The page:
Did you know that investments in early childhood are crucial for achieving the brain’s full developmental potential and resilience?
Jim Heckman, Nobel Laureate in economics, and his collaborators have shown that strong foundational skills built in early childhood are crucial for socio-economic success. These foundational skills lead to a self-reinforcing motivation to learn so that “skills beget skills”. This leads to better-paying jobs, healthier lifestyle choices, greater social participation, and more productive societies. Growing research also reveals that these benefits are linked to the important role that early foundations of cognitive and socio-emotional abilities play on healthy brain development across the human lifespan.
Brain complexity –the diversity and complexity of neural pathways and networks— is moulded during childhood and has a lasting impact on the development of cognitive and socio-emotional human abilities.
Early life experiences affect childhood development through changes in brain structure and function
for investments that will lead to health and productivity. The quality of nurturing environments, in particular, preschool experiences and the interactions with adults and peers during childhood, shapes cognitive and socio-emotional skills.
Childhood cognitive abilities provide a foundation for adult cognitive functions. This means that successful brain development ensures that children develop basic cognitive abilities. The so-called “fluid abilities” (such as memory, reasoning, speed of thought and problem solving ability), which underlie high-level cognitive processes, are used to acquire new knowledge, tackle novel problems, and reasoning.
Fluid abilities tend to correlate with each other (i.e. individuals who perform well in one domain have a tendency to perform well in other domains) and intertwine to form a person’s general cognitive ability or intelligence. While there are substantial individual differences in cognitive functioning across the life-span, on average, knowledge-based abilities remain relatively stable into late-life. In addition, fluid abilities start to decline in mid-life and more so during advanced aging.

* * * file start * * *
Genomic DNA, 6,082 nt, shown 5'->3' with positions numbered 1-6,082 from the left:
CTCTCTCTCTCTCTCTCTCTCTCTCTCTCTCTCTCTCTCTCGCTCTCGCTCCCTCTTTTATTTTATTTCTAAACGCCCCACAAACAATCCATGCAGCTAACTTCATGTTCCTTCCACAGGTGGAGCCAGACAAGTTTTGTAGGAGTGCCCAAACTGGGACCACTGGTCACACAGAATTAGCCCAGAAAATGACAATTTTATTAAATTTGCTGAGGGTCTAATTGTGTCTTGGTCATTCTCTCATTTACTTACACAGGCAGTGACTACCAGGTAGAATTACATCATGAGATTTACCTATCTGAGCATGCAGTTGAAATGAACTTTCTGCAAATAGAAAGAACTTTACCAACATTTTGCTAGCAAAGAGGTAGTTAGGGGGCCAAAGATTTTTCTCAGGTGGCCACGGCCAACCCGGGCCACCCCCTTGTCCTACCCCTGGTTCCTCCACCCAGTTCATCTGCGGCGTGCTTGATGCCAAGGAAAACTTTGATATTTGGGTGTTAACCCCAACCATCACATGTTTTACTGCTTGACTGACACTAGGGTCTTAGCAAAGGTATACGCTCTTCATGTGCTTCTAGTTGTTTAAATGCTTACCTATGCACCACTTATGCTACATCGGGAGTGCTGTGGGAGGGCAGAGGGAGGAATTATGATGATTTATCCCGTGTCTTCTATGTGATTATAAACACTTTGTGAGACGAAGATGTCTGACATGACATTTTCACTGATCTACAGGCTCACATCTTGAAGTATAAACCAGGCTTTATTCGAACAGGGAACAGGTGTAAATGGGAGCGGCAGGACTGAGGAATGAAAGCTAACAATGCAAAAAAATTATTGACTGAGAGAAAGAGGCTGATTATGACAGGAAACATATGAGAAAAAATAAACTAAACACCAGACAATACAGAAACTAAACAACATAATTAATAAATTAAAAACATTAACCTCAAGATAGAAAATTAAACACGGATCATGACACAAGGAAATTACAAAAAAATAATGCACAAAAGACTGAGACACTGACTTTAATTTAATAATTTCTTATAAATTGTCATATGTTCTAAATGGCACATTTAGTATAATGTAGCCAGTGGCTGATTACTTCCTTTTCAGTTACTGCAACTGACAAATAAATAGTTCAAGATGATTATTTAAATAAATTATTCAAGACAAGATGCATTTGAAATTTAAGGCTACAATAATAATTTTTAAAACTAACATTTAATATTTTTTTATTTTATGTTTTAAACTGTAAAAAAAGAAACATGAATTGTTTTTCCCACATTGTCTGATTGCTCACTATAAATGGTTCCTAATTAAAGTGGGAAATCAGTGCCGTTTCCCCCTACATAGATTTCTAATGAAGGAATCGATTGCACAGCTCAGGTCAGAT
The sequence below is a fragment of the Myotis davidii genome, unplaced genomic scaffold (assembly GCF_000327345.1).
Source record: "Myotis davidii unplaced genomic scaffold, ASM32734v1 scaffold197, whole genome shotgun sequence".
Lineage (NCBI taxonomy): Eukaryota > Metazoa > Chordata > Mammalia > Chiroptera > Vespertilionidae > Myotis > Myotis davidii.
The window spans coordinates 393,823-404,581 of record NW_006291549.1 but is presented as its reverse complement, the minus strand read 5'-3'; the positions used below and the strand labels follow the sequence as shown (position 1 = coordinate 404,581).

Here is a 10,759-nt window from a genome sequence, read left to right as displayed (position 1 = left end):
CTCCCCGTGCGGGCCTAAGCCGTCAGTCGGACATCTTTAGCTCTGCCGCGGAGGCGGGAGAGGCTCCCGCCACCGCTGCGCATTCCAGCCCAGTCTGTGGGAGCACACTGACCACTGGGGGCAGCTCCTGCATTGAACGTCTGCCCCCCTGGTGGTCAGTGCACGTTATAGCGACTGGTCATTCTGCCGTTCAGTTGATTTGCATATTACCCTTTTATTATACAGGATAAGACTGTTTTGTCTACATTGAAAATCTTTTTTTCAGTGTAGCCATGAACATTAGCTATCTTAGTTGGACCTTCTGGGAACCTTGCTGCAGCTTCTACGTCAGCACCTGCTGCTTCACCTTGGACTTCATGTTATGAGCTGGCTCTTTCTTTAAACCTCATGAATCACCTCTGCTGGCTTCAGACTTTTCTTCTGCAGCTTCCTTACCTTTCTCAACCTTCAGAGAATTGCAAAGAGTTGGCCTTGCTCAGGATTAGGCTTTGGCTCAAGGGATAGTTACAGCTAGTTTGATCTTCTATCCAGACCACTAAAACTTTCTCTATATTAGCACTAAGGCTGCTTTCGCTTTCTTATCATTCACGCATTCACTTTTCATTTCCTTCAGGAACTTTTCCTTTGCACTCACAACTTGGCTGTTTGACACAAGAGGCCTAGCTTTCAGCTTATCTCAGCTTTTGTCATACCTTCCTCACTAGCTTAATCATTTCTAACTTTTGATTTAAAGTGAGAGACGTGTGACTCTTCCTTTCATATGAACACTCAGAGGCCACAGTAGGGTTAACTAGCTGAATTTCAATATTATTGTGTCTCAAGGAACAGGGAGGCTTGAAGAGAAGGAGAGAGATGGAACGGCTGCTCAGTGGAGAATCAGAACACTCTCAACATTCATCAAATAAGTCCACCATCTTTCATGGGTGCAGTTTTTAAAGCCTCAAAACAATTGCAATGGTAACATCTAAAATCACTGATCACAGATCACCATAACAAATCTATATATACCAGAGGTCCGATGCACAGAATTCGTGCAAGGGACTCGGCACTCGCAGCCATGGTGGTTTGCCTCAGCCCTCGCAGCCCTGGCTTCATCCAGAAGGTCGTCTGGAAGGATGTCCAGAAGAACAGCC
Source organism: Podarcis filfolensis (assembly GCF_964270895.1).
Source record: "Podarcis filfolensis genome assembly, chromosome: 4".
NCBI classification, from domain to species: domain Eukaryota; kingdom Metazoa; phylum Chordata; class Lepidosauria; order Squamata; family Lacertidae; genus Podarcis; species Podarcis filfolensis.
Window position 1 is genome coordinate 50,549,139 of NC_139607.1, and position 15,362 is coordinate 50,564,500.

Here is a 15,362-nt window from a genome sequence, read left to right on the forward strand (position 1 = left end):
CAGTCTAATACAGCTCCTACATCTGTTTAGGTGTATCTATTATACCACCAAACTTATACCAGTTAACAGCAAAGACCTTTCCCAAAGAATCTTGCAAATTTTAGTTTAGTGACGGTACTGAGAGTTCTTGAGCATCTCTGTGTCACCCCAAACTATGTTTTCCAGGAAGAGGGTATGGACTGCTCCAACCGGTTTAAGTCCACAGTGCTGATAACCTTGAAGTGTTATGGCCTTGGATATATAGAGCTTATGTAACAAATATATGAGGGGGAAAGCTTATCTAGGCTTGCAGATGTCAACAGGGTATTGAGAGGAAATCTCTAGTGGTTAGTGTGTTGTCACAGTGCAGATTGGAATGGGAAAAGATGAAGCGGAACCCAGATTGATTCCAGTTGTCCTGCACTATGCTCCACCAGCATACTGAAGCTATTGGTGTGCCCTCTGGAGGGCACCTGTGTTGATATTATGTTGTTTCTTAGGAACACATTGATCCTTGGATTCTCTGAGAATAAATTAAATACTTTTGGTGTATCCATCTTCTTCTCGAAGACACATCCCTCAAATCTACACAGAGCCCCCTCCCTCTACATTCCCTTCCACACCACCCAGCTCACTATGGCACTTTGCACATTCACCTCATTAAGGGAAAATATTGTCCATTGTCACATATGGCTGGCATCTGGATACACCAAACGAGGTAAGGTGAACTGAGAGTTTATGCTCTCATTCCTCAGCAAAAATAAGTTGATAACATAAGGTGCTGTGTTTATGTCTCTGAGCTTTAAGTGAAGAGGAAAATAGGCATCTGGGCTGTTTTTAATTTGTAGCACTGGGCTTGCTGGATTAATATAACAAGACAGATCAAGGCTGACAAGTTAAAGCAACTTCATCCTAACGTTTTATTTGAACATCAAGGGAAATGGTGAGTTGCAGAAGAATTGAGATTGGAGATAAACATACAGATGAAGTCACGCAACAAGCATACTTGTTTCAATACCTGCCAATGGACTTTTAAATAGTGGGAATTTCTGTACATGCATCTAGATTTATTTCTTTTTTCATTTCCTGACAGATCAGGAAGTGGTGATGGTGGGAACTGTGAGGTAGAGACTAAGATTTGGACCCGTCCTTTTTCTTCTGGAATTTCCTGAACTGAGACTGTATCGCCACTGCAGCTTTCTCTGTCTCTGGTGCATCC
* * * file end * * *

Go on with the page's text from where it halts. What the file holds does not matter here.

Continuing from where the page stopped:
We are more likely to develop pathologies (diseases) with aging
Aging erodes structural and functional brain integrity. One such cognitive disorder of the aging brain is dementia, the incidence of which increases exponentially with age. It is the leading cause of loss of independent functioning and requirement for institutional care in old age.
Alzheimer’s disease is the most common cause of dementia. –nearly 60% of cases occur in low- and middle-income countries — and is expected to triple by 2050 with increasing life expectancies around the globe. Some of the main challenges associated with dementia are the economic impact on families, caregivers, and communities, associated stigma, and social exclusion.
An adequate early childhood environment and strong foundational cognitive abilities protect against the risks of the aging brain. A healthy and active brain, shaped by adequate nutrition and safe and enriching environments in early-life, enables the retention of brain functions across a lifespan.